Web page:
Many grains and rices are making their way to the mainstream American dinner table, including the nutty tasting rice, farro. There has been some controversy over the exact definition of the food farro. Derived from the grains of specific wheat strains, farro is a common dish in Italy, Germany and Switzerland with continuing notoriety across the globe. It seems to be referred to under several different names including spelt, two-grained spelt, starch-wheat, emmer, einkorn, wheatberries and farro piccolo, farro medio or farro grande depending on its size. It looks like a fluffier version of barley and has a grainy, nutty, rice-like texture taste rivaling over processed, nutritionally weak, white rice. It can be used with stews, salads, beans and many other dishes.
Most recipes call for first soaking farro overnight. This does three things: it softens the hull, removes any debris or planting residue and makes for a more tender result. If it is not soaked it can still be cooked and enjoyed however, like most foods, give it a thorough rinsing before cooking. Farro comes divided into three grades. Two of the three are simply different lengths which is a personal choice and not a pre-requisite to any recipe. However, the third grade is cracked farro. It is suggested to buy whole farro and crack it yourself in a coffee grinder to avoid dust and stones often found in the cracked version. If this is not possible, soaking pre-cracked farro helps a lot. If you are not using farro for a while make sure to store it in a sealed glass jar at room temperature.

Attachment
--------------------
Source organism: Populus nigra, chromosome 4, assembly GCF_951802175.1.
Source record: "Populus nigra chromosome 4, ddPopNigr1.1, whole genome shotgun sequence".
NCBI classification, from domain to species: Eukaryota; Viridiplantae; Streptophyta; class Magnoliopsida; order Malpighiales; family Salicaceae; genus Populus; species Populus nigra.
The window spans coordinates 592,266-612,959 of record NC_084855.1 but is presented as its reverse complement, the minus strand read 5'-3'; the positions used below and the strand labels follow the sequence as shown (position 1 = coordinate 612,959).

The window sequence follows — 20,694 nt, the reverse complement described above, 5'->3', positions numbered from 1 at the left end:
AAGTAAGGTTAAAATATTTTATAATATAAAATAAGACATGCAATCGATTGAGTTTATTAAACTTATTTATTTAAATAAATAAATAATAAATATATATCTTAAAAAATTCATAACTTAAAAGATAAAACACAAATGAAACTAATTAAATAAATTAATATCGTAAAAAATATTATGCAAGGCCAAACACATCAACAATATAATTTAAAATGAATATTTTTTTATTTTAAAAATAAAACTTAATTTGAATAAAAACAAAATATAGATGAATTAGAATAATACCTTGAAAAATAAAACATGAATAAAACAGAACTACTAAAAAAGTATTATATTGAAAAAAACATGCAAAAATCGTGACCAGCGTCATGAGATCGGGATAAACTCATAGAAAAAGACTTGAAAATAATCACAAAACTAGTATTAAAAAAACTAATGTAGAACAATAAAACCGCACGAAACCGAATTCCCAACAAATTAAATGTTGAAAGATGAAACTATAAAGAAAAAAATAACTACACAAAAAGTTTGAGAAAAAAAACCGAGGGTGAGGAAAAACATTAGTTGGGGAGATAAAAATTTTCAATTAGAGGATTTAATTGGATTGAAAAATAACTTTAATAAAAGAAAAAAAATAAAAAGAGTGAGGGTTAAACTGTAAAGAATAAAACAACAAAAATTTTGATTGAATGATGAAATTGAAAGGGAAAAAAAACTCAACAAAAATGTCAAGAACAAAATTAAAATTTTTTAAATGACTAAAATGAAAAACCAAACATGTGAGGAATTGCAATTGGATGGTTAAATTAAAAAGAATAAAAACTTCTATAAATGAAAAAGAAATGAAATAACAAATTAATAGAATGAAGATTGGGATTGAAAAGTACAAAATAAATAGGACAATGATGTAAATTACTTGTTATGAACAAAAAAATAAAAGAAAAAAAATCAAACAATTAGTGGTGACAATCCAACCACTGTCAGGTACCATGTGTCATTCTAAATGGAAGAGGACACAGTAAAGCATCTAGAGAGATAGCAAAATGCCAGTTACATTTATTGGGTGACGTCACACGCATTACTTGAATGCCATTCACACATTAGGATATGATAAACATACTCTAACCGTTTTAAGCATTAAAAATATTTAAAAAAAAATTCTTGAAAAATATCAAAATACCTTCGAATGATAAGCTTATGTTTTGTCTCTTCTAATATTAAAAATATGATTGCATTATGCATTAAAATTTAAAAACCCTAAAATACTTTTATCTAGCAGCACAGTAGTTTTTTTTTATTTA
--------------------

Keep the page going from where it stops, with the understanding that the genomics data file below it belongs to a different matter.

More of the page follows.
Stove Top Preparation
In a pot large enough for the amount of people expected to eat, put about two to two and a half cups of salted water per every cup of farro. Bring to a boil. Reduce to a simmer with closed lid for 20 to 40 minutes. Drain if there's any leftover water (this water is nice to add to a a vegetable saute', soup or gravy and can be frozen and reconstituted for this use).
Using a rice cooker to cook farro is possible, but it's not the best practice. For about one cup, add three cups of salted water and it should take approximately fort-five minutes to cook to completion.
Not many use a pressure cooker anymore but if you happen to have one it is a great way to cook farro. Again, try to soak the farro in salt water overnight. Use about 3 cups of water to one cup of farro in the cooker. It only takes about 15 to 20 minutes, and even if you do not soak it, the farro still comes out okay.
Farro cooks well in a long simmering vegetable broth. Simply add the farro to a pot of slow simmering vegetables for several hours. This reduces extra work and results in a mixed farro vegetable dish that is excellent alone or in addition to meats or fish.